Multivariate Analysis

Simple explanations generally cannot be applied. Multivariate Analysis (MVA) is the complex of methodologies of multidimensional statistics enabling to better understand relations between particular questions. These methodologies do not study each surveyed fact separately but concentrate on determined quantity as a whole.

Benefits of multidimensional methods

Study of the list of questions as an indivisible complex brings new dimension in research. It includes new types of information we can get from the research. Understanding relations between particular questions offers solutions to following problems:

• What matters people evaluate in similar way and which ones in the other way round?
• What are the main motives guiding peoples’ opinions and attitudes?
• Are there any segments with similar opinion and attitudes structure in the target group?

Extensive process of research outputs can MVA replace by short, well-arranged and summarizing output.

Practical examples of usage

• Identification of main effects guiding customers’ behaviour.
• Segmentation of customers in accordance with preferred type of product represented by list of characteristics, segmentation characteristic and representation in population.
• Reinforcement (improvement) of a product in the areas preferred by customers.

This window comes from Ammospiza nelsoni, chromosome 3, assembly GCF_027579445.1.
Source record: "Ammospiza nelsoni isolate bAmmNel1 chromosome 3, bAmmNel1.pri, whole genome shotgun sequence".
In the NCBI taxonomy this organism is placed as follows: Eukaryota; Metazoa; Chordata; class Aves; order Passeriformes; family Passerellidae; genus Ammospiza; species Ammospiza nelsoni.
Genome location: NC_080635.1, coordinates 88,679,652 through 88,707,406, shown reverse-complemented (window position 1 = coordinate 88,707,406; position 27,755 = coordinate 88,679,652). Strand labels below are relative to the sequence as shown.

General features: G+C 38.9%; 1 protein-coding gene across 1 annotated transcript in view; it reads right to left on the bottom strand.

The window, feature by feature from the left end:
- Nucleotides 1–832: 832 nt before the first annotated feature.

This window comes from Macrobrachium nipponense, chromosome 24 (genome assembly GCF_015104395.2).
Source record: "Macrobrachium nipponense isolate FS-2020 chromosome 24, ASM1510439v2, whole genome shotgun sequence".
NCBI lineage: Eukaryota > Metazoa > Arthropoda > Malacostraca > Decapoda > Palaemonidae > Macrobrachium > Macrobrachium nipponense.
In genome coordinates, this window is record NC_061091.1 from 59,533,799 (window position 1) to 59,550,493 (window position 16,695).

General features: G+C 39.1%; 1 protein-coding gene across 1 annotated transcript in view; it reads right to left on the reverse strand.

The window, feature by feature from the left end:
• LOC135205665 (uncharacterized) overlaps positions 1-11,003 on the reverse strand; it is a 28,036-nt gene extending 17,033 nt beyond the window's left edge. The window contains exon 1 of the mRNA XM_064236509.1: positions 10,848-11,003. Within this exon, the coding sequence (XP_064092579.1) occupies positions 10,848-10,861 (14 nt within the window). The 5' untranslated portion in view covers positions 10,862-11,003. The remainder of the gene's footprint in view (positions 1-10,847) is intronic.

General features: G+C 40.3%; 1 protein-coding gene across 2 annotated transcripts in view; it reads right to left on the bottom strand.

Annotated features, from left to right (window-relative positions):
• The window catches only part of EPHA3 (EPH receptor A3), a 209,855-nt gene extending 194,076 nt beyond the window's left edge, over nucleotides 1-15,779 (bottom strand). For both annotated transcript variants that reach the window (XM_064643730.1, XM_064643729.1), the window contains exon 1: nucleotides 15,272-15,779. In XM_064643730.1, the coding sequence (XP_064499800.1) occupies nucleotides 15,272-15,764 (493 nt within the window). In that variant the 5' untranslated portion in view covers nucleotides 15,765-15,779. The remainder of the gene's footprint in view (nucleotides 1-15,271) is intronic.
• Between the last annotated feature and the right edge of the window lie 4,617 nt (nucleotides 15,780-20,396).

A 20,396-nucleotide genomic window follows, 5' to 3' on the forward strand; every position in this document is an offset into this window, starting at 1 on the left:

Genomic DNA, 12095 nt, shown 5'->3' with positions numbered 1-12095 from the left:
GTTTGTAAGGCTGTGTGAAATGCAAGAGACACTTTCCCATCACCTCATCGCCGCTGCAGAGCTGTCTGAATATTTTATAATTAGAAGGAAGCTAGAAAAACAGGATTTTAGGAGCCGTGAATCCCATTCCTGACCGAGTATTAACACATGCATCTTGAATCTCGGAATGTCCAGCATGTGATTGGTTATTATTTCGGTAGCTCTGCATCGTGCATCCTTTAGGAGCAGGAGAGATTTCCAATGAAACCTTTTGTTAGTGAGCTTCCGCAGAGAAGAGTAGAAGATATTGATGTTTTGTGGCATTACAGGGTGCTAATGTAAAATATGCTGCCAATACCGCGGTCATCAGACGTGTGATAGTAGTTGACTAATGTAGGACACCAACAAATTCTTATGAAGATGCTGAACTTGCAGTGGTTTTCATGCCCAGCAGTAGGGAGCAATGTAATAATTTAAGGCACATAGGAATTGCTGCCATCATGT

• Analysis how customers sense product or company in comparison with competition.
• Decisions whether the individual approach to specific target groups pays off.

Multidimensional methods include several isolated analyses that can be used separately or can be combined in various ways.

Factor analysis

• Helps to identify main motives, so-called factors affecting customers’ decisions.
• Generally describes these “factors” and assign concrete characteristics.
• Works based on relations (correlation matrix) between monitored characteristics.
• Enables to assign also other, yet non-monitored characteristics to “factors” and to estimate respondents’ attitude to them.

Gathered analysis

• Divides population into the groups in accordance with their opinions and attitudes.
• People from one group are similar to each other, there are significant differences among groups.
• Identifies customers with similar preferences and designs optimal approach to them.

Discriminant analysis

• Assigns subjects to predefined groups.
• Assumes that part of the population is divided into groups, for the second part of (non-assigned to any group) selects the most similar group.
• Creates new groups based on similarity to already existing ones.

Corresponding analysis

• Graphically illustrates relations between between two characteristics, example of usage: comparing brands towards several characteristics.
• Depicts relative distance between brands and characteristics in one chart.
• Identifies which characteristics are typical for your product and which ones for competition.
• Analyses which competitor is the most similar to you and on the other hand which one differs from you essentially.

Multidimensional tests

• Compare groups, e.g. demographically in accordance to their attitudes to list of signs and characteristics.
• Analyse whether there is a statistically significant difference among groups and in what aspect the opinion of the groups differs.

Multidimensional methods provide new, more comprehensive view of research outcome. They help better understanding to customers’ desires, help to improve communication with them and provide other recommendation for marketing.